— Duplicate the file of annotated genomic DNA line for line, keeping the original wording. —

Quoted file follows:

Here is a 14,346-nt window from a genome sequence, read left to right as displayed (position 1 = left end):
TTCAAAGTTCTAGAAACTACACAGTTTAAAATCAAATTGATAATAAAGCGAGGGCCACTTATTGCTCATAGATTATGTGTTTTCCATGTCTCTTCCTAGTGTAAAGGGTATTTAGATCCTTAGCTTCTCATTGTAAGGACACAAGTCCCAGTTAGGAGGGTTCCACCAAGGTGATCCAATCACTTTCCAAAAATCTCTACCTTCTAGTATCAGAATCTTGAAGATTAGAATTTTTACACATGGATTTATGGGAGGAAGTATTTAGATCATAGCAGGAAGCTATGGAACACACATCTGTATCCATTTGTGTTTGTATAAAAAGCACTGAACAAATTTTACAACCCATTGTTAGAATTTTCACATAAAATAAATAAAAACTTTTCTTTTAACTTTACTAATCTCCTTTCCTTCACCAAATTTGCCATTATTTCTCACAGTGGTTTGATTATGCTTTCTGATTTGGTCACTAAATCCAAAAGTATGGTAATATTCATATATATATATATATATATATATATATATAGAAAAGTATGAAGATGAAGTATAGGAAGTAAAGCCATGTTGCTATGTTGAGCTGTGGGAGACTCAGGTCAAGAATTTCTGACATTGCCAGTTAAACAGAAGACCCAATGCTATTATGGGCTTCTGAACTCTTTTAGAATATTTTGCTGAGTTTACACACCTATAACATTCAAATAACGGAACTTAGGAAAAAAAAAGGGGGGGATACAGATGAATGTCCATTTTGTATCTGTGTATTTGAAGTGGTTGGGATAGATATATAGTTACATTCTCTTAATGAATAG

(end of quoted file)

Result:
Here is a 14,346-nt window from a genome sequence, read left to right as displayed (position 1 = left end):
TTCAAAGTTCTAGAAACTACACAGTTTAAAATCAAATTGATAATAAAGCGAGGGCCACTTATTGCTCATAGATTATGTGTTTTCCATGTCTCTTCCTAGTGTAAAGGGTATTTAGATCCTTAGCTTCTCATTGTAAGGACACAAGTCCCAGTTAGGAGGGTTCCACCAAGGTGATCCAATCACTTTCCAAAAATCTCTACCTTCTAGTATCAGAATCTTGAAGATTAGAATTTTTACACATGGATTTATGGGAGGAAGTATTTAGATCATAGCAGGAAGCTATGGAACACACATCTGTATCCATTTGTGTTTGTATAAAAAGCACTGAACAAATTTTACAACCCATTGTTAGAATTTTCACATAAAATAAATAAAAACTTTTCTTTTAACTTTACTAATCTCCTTTCCTTCACCAAATTTGCCATTATTTCTCACAGTGGTTTGATTATGCTTTCTGATTTGGTCACTAAATCCAAAAGTATGGTAATATTCATATATATATATATATATATATATATATATAGAAAAGTATGAAGATGAAGTATAGGAAGTAAAGCCATGTTGCTATGTTGAGCTGTGGGAGACTCAGGTCAAGAATTTCTGACATTGCCAGTTAAACAGAAGACCCAATGCTATTATGGGCTTCTGAACTCTTTTAGAATATTTTGCTGAGTTTACACACCTATAACATTCAAATAACGGAACTTAGGAAAAAAAAAGGGGGGGATACAGATGAATGTCCATTTTGTATCTGTGTATTTGAAGTGGTTGGGATAGATATATAGTTACATTCTCTTAATGAATAG